When I began research for my book, "United States Clad Coinage," I realized that some recent dates did not show up in circulation. There were billions of 1965, 1966, and 1967 dated dimes and quarters, but afterward, the production slowed down a bit. No one cared about clad coins in change, since they were not silver. Long before the Statehood Quarters, I tried to encourage collecting clads out of circulation for the fun of it.
The 1968 and 1969 quarters were hardly ever seen in the months I searched for different dates. I also found the 1969-P and 1973-P dimes were hard to find. The 1982 and 1983 quarters, too, were not seen often. When they were found, they often looked battered. These dates received some publicity, as there were no official mint sets sold those years.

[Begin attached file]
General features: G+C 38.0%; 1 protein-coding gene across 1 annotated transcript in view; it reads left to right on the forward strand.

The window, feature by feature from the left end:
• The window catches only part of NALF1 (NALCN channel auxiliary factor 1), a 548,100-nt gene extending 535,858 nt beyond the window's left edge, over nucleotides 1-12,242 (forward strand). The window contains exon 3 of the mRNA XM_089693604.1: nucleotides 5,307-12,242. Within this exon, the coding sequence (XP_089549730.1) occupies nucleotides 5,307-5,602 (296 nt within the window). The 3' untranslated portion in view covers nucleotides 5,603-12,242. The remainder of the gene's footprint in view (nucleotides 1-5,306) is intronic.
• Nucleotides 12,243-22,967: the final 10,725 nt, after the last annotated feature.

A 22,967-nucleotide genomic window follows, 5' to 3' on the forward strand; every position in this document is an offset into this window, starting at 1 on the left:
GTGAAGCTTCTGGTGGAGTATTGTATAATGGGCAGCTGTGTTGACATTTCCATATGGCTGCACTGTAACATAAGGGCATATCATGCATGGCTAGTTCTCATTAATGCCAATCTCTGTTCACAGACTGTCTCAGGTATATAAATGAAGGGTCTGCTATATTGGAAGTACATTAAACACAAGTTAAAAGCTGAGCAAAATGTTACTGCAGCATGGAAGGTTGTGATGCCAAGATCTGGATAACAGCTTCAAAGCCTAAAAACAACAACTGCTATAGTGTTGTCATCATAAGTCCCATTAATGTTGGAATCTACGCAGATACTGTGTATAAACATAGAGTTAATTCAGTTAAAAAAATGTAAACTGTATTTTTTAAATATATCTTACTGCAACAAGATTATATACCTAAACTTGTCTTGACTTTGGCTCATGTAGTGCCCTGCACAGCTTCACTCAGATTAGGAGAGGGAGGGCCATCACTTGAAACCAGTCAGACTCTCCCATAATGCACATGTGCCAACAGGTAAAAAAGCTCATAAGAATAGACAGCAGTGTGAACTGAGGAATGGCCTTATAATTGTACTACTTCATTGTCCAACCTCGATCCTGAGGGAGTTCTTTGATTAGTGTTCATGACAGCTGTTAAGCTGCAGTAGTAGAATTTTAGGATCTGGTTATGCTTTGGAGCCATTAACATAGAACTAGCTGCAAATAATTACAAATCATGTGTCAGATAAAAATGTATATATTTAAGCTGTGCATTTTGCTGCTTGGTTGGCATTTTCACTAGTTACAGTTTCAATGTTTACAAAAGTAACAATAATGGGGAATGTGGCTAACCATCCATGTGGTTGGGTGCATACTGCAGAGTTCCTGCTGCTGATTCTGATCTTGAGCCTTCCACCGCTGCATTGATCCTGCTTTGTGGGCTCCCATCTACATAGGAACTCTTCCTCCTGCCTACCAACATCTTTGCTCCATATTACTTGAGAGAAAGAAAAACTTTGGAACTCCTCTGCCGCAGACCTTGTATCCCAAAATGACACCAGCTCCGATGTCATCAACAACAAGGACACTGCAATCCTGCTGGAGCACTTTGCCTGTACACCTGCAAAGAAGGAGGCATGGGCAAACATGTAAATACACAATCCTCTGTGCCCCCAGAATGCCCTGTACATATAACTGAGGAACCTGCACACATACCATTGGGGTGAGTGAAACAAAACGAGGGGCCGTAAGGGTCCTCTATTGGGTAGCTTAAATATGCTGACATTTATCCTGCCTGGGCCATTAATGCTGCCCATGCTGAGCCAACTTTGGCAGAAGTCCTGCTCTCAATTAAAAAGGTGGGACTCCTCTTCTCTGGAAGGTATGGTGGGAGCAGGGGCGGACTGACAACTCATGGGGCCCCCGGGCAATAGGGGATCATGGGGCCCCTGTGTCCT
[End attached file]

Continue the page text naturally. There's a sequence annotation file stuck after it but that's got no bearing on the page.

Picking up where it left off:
Coin World editor Beth Deisher gave me the idea of a "circulation poll," a documentation of the dates and mintmarks I found in change. I did this for months and got many rolls of coins from area banks. As I expected, the first three years of clad coins turned up frequently (and still do) but not the following two years. A bank teller friend found a 1968-D quarter, and asked me if she should keep it.
Which recent clad coins do not show up in change? Have you checked lately? Try your own circulation poll. You may be surprised.
I only keep those coins that are mint state - not by date or denomination.
the only coin quarter that was missing from my 1965-1998 collection for the longest times was a 1971 P i could not find it any where i wasn't looking for any other clad quarters and didn't really bother with the dates i only wanted a 1971. i eventually bought it at a show and to this day i have yet to spot one in circulation.
The Coin Student
I haven't looked for clad coins in circulation much, so far. After reading your article, I should start paying more attention to them. Thanks for the idea!
Thank you very much. I look for clad coins in circulation that look like they came from the mint. There out there and I got some beauty. Mostly quarters and penny's. Thanks for the blog. Mike